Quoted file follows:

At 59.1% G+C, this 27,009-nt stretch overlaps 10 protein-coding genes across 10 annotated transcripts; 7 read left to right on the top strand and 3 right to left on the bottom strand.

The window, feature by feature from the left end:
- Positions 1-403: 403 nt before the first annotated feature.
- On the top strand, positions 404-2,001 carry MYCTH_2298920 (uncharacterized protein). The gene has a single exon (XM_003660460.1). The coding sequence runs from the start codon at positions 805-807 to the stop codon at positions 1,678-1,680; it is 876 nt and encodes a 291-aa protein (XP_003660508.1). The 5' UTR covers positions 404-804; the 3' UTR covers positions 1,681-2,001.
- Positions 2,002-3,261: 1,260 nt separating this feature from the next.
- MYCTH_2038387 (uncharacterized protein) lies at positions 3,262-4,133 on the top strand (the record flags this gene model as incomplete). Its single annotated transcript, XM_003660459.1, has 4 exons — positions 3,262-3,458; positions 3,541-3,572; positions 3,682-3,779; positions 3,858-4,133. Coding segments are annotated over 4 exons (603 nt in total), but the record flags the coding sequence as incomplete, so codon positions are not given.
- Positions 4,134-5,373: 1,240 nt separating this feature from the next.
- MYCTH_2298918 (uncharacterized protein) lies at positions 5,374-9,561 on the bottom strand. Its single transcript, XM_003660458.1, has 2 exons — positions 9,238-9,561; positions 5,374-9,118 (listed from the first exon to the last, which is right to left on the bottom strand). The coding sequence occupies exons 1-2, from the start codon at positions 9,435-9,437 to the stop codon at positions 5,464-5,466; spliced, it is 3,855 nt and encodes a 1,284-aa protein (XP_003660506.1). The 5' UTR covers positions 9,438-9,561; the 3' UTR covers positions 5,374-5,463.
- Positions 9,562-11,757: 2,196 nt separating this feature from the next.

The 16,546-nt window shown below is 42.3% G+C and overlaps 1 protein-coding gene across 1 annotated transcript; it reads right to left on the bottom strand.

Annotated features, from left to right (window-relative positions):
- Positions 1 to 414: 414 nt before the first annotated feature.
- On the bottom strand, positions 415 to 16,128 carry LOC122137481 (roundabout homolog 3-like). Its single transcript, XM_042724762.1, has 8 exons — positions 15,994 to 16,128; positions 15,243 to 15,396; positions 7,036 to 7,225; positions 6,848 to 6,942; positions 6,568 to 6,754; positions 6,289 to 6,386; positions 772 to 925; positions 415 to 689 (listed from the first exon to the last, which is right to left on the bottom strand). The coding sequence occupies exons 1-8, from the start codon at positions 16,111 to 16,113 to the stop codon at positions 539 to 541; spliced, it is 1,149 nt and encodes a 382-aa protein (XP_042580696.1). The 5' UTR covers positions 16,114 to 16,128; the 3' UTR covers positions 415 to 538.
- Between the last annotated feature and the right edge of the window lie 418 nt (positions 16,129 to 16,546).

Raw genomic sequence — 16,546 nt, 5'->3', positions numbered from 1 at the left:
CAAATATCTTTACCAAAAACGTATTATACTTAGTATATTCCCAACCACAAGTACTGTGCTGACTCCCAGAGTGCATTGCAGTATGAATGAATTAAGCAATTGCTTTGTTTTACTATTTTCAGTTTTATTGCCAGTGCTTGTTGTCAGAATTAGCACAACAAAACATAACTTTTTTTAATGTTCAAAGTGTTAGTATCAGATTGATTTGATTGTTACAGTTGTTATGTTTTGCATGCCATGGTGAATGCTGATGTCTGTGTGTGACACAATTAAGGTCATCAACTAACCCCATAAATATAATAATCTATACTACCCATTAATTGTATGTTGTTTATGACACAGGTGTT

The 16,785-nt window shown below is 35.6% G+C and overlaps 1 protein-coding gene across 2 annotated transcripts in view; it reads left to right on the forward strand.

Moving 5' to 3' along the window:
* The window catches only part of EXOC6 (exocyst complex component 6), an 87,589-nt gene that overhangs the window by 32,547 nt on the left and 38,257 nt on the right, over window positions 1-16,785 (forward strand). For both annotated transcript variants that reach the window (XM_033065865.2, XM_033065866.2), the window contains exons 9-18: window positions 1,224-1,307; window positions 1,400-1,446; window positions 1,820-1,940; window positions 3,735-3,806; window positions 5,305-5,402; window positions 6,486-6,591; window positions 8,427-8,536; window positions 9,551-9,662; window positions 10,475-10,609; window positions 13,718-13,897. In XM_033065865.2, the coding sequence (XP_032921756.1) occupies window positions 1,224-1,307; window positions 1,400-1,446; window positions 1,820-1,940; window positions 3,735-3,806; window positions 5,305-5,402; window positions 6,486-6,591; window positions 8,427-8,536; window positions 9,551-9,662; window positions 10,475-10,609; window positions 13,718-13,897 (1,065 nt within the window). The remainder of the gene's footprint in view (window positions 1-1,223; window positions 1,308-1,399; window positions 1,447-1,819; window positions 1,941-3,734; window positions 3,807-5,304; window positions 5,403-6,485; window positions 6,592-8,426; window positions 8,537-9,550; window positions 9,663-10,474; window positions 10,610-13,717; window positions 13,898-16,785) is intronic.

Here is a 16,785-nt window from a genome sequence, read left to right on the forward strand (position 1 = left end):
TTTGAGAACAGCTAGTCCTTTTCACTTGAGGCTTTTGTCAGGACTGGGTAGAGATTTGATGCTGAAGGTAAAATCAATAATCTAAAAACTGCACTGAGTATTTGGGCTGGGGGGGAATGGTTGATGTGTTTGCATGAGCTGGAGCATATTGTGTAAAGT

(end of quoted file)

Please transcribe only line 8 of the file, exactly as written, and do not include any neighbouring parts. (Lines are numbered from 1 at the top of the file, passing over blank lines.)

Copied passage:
- MYCTH_2298918 (uncharacterized protein) lies at positions 5,374-9,561 on the bottom strand. Its single transcript, XM_003660458.1, has 2 exons — positions 9,238-9,561; positions 5,374-9,118 (listed from the first exon to the last, which is right to left on the bottom strand). The coding sequence occupies exons 1-2, from the start codon at positions 9,435-9,437 to the stop codon at positions 5,464-5,466; spliced, it is 3,855 nt and encodes a 1,284-aa protein (XP_003660506.1). The 5' UTR covers positions 9,438-9,561; the 3' UTR covers positions 5,374-5,463.